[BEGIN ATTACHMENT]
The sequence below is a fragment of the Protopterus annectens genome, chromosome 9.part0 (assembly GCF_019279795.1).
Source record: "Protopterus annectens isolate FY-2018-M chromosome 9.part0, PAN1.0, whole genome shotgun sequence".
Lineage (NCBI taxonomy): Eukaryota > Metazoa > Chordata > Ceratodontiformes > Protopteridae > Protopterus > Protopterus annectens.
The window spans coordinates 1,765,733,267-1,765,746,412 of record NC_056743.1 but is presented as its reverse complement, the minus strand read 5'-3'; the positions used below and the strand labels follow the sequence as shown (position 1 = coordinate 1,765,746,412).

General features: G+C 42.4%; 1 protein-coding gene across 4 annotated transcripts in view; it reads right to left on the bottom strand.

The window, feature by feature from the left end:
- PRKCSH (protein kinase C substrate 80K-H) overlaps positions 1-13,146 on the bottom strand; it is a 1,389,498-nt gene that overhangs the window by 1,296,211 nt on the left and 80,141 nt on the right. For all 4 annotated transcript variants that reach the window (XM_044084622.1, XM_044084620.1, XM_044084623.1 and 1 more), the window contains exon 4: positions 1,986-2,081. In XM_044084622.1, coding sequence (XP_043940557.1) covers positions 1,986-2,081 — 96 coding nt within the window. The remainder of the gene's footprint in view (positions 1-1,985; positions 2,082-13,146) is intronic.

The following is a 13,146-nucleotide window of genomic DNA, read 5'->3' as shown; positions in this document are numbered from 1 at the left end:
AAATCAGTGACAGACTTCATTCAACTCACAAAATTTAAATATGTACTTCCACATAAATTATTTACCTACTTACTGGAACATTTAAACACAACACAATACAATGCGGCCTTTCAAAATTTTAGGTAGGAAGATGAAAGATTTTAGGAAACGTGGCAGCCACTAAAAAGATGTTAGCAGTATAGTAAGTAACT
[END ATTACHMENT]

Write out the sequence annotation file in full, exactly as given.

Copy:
The sequence below is a fragment of the Protopterus annectens genome, chromosome 9.part0 (assembly GCF_019279795.1).
Source record: "Protopterus annectens isolate FY-2018-M chromosome 9.part0, PAN1.0, whole genome shotgun sequence".
Lineage (NCBI taxonomy): Eukaryota > Metazoa > Chordata > Ceratodontiformes > Protopteridae > Protopterus > Protopterus annectens.
The window spans coordinates 1,765,733,267-1,765,746,412 of record NC_056743.1 but is presented as its reverse complement, the minus strand read 5'-3'; the positions used below and the strand labels follow the sequence as shown (position 1 = coordinate 1,765,746,412).

General features: G+C 42.4%; 1 protein-coding gene across 4 annotated transcripts in view; it reads right to left on the bottom strand.

The window, feature by feature from the left end:
- PRKCSH (protein kinase C substrate 80K-H) overlaps positions 1-13,146 on the bottom strand; it is a 1,389,498-nt gene that overhangs the window by 1,296,211 nt on the left and 80,141 nt on the right. For all 4 annotated transcript variants that reach the window (XM_044084622.1, XM_044084620.1, XM_044084623.1 and 1 more), the window contains exon 4: positions 1,986-2,081. In XM_044084622.1, coding sequence (XP_043940557.1) covers positions 1,986-2,081 — 96 coding nt within the window. The remainder of the gene's footprint in view (positions 1-1,985; positions 2,082-13,146) is intronic.

The following is a 13,146-nucleotide window of genomic DNA, read 5'->3' as shown; positions in this document are numbered from 1 at the left end:
AAATCAGTGACAGACTTCATTCAACTCACAAAATTTAAATATGTACTTCCACATAAATTATTTACCTACTTACTGGAACATTTAAACACAACACAATACAATGCGGCCTTTCAAAATTTTAGGTAGGAAGATGAAAGATTTTAGGAAACGTGGCAGCCACTAAAAAGATGTTAGCAGTATAGTAAGTAACT